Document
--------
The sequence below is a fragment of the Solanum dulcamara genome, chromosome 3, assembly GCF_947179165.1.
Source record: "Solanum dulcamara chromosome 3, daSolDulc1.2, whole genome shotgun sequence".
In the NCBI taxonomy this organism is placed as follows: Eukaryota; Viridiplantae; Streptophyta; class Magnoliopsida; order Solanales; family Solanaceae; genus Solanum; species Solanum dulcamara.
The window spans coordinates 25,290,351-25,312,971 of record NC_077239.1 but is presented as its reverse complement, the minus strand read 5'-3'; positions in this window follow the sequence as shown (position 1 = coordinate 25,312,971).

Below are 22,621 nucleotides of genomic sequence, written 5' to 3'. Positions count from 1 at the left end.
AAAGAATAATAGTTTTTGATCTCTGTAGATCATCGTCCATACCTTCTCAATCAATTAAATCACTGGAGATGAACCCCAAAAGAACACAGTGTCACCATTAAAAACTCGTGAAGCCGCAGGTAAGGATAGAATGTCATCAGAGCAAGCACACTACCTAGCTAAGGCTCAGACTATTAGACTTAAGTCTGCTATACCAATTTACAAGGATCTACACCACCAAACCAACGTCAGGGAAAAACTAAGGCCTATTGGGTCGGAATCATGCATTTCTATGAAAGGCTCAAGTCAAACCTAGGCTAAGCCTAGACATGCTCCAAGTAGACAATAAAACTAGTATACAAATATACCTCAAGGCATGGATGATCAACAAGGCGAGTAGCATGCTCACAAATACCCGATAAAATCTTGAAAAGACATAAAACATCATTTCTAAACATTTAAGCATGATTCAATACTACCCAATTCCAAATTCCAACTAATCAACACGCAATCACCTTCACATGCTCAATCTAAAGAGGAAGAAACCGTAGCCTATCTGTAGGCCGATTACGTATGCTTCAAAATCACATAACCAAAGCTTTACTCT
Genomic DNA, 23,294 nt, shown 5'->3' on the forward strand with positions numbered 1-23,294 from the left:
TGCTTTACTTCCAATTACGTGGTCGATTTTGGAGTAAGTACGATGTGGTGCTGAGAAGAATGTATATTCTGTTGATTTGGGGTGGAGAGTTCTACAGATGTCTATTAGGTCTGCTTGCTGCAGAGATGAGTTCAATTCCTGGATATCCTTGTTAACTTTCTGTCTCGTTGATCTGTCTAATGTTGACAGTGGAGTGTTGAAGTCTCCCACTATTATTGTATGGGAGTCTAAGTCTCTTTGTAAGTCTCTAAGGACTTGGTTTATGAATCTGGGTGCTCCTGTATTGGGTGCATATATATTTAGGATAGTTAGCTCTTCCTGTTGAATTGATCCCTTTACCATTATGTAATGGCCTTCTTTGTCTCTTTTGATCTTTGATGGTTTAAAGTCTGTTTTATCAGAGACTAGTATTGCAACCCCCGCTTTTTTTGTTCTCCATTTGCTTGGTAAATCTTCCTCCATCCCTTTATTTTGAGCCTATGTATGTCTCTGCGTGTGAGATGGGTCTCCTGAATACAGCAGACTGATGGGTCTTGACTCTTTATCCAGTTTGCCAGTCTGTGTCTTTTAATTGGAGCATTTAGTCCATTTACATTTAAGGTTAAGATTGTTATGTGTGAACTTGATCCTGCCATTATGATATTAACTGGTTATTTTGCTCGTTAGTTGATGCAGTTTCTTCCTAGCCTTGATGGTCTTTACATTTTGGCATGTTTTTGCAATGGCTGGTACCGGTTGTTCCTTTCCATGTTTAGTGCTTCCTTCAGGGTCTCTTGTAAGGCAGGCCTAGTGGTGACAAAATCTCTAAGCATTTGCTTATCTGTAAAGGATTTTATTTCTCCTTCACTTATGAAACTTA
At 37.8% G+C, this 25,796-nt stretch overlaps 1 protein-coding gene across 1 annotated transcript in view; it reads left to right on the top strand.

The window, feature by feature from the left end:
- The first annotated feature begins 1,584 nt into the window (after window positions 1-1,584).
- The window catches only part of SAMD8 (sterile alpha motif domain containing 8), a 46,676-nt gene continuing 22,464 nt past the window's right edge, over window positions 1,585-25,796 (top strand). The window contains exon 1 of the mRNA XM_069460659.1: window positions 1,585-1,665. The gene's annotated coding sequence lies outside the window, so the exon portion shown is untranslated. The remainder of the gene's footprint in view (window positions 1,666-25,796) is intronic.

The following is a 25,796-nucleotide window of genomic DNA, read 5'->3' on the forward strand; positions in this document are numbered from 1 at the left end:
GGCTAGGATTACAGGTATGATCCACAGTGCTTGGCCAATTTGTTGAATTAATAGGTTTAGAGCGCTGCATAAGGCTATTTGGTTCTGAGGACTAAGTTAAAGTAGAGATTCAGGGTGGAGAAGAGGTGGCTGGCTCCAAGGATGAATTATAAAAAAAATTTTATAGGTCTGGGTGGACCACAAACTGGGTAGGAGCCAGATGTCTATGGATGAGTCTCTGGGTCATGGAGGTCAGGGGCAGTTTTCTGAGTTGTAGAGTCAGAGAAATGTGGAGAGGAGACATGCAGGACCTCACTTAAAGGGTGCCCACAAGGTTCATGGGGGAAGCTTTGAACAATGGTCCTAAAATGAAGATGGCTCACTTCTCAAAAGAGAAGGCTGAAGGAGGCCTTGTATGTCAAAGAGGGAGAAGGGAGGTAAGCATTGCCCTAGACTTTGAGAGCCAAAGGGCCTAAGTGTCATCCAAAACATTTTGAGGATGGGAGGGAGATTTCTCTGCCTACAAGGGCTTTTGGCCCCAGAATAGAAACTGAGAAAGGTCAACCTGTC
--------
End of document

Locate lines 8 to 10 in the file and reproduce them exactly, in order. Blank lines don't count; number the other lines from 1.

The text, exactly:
TGCTTTACTTCCAATTACGTGGTCGATTTTGGAGTAAGTACGATGTGGTGCTGAGAAGAATGTATATTCTGTTGATTTGGGGTGGAGAGTTCTACAGATGTCTATTAGGTCTGCTTGCTGCAGAGATGAGTTCAATTCCTGGATATCCTTGTTAACTTTCTGTCTCGTTGATCTGTCTAATGTTGACAGTGGAGTGTTGAAGTCTCCCACTATTATTGTATGGGAGTCTAAGTCTCTTTGTAAGTCTCTAAGGACTTGGTTTATGAATCTGGGTGCTCCTGTATTGGGTGCATATATATTTAGGATAGTTAGCTCTTCCTGTTGAATTGATCCCTTTACCATTATGTAATGGCCTTCTTTGTCTCTTTTGATCTTTGATGGTTTAAAGTCTGTTTTATCAGAGACTAGTATTGCAACCCCCGCTTTTTTTGTTCTCCATTTGCTTGGTAAATCTTCCTCCATCCCTTTATTTTGAGCCTATGTATGTCTCTGCGTGTGAGATGGGTCTCCTGAATACAGCAGACTGATGGGTCTTGACTCTTTATCCAGTTTGCCAGTCTGTGTCTTTTAATTGGAGCATTTAGTCCATTTACATTTAAGGTTAAGATTGTTATGTGTGAACTTGATCCTGCCATTATGATATTAACTGGTTATTTTGCTCGTTAGTTGATGCAGTTTCTTCCTAGCCTTGATGGTCTTTACATTTTGGCATGTTTTTGCAATGGCTGGTACCGGTTGTTCCTTTCCATGTTTAGTGCTTCCTTCAGGGTCTCTTGTAAGGCAGGCCTAGTGGTGACAAAATCTCTAAGCATTTGCTTATCTGTAAAGGATTTTATTTCTCCTTCACTTATGAAACTTA
At 37.8% G+C, this 25,796-nt stretch overlaps 1 protein-coding gene across 1 annotated transcript in view; it reads left to right on the top strand.

The window, feature by feature from the left end: